19 November 1999

Disease threat to some linseed seed supplies

SEED of some spring linseed varieties could run short after the worst alternaria infection for a decade, warns one breeder.

But a leading supplier believes there should be enough seed overall to meet growers demands.

Nickerson says DANI tests show widespread heavy alternaria, cutting germinations to as little as 30-40%. With a minimum requirement of 85% some stocks are being pulled, says the firms Frank Curtis. Oscar could suffer most. Seed treatment may enable some recovery of stocks, but the proportion will not be known until later, he notes.

"We have had mixed results with our seed crops," says Dalgetys Julie Goult. "Generally southern ones have more disease than those in the north. We have had germinations as low as 40%."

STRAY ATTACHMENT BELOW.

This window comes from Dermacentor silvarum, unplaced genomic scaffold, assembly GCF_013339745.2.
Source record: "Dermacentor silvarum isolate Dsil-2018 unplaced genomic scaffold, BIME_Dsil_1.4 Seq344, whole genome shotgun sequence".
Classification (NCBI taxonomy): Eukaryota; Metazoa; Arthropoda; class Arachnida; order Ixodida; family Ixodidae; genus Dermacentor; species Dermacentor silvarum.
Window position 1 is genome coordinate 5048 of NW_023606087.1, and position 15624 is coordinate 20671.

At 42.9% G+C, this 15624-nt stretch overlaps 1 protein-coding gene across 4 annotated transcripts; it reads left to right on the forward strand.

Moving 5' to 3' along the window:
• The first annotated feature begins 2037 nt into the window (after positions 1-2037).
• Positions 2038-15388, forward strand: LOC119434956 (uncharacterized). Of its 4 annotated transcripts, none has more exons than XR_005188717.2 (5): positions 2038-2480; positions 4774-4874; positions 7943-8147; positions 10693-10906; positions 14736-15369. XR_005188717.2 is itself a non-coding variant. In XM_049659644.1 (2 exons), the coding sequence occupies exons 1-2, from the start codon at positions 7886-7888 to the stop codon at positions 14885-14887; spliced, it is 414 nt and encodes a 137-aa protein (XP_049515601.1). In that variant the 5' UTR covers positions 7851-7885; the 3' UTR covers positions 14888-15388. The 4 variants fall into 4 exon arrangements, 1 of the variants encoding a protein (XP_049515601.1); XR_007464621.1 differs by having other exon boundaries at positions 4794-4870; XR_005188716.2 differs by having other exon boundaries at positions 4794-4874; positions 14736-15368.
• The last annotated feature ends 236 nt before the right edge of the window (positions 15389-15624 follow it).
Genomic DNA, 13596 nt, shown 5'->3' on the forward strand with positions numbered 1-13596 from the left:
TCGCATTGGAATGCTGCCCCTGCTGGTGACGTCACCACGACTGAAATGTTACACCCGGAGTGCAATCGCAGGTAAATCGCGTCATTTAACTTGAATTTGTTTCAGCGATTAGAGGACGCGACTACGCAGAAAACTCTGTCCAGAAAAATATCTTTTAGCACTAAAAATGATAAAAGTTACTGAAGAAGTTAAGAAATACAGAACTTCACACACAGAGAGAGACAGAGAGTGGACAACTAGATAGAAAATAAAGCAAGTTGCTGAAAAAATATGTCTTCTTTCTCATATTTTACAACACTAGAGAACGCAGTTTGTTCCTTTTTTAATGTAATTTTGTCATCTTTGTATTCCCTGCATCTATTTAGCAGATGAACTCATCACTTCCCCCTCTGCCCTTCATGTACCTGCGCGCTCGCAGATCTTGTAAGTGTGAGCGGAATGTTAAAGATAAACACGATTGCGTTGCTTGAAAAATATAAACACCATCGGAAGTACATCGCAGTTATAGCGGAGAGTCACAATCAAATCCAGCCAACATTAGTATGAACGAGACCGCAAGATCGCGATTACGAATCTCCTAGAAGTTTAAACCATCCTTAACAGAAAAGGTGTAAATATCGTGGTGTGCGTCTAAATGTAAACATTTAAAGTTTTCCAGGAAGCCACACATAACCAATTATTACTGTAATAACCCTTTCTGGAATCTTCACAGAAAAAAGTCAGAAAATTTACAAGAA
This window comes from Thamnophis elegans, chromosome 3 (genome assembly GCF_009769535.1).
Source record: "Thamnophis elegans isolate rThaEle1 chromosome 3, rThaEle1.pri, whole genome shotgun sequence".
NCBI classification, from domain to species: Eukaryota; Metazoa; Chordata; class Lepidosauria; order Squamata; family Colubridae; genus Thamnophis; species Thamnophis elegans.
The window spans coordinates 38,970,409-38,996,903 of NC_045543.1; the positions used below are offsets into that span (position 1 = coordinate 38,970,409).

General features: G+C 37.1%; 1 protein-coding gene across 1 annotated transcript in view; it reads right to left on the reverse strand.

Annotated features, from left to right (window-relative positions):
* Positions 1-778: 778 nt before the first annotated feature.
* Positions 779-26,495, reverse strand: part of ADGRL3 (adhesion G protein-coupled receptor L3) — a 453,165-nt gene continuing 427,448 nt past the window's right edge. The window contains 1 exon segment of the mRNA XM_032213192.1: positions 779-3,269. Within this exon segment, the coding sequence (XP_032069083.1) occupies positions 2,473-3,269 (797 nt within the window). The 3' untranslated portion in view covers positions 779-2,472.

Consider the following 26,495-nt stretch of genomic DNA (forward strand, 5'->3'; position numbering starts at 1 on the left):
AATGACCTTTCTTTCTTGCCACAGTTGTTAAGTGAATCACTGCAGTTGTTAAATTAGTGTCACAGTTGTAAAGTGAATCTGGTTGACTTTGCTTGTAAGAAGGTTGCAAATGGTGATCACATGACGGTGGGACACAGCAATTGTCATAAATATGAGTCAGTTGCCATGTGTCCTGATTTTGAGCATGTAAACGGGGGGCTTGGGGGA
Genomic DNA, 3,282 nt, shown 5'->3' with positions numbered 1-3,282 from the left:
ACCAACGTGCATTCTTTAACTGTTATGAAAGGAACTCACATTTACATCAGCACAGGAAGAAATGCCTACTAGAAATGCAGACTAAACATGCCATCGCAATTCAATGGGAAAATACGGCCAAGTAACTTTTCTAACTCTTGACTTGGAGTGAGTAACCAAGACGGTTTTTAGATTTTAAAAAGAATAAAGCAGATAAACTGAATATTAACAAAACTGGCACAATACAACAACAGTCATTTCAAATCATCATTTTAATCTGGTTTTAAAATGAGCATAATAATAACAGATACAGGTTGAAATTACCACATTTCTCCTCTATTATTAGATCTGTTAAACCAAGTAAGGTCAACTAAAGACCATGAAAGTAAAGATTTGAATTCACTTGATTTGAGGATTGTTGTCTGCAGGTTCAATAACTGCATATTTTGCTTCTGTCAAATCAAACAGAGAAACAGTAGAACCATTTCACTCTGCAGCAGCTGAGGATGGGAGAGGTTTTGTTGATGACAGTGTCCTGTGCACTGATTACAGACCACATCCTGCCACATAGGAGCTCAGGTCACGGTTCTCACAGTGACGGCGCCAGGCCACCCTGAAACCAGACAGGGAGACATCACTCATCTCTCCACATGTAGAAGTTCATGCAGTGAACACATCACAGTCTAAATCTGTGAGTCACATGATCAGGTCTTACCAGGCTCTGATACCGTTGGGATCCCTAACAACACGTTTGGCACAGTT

A complication is that some varieties, for example Mikael, are sensitive to Prelude (prochloraz), the most effective seed dressing against alternaria, she says.

"The losses are not a huge percentage of the crop and there should certainly be enough Barbara and Zoltan," says colleague Barry Barker. Supplies of newer varieties with smaller seed areas, such as Symphonia, could be tighter.

Jeremy Taylor of Semundo believes there should be plenty of seed, although some niche varieties could run short.

Some farm-saved seed is showing high levels of disease, warns Richard Elsdon of United Oilseeds.

Alison Williamson for Prelude supplier Agrichem (International) urges home-savers to treat and test for germination to avoid a potentially catastrophic crop failure next spring. &#42

SPRING LINSEED

&#8226 High disease levels in seed.

&#8226 Low germinations widespread.

&#8226 Prelude treatment advised.

&#8226 Not all varieties suitable.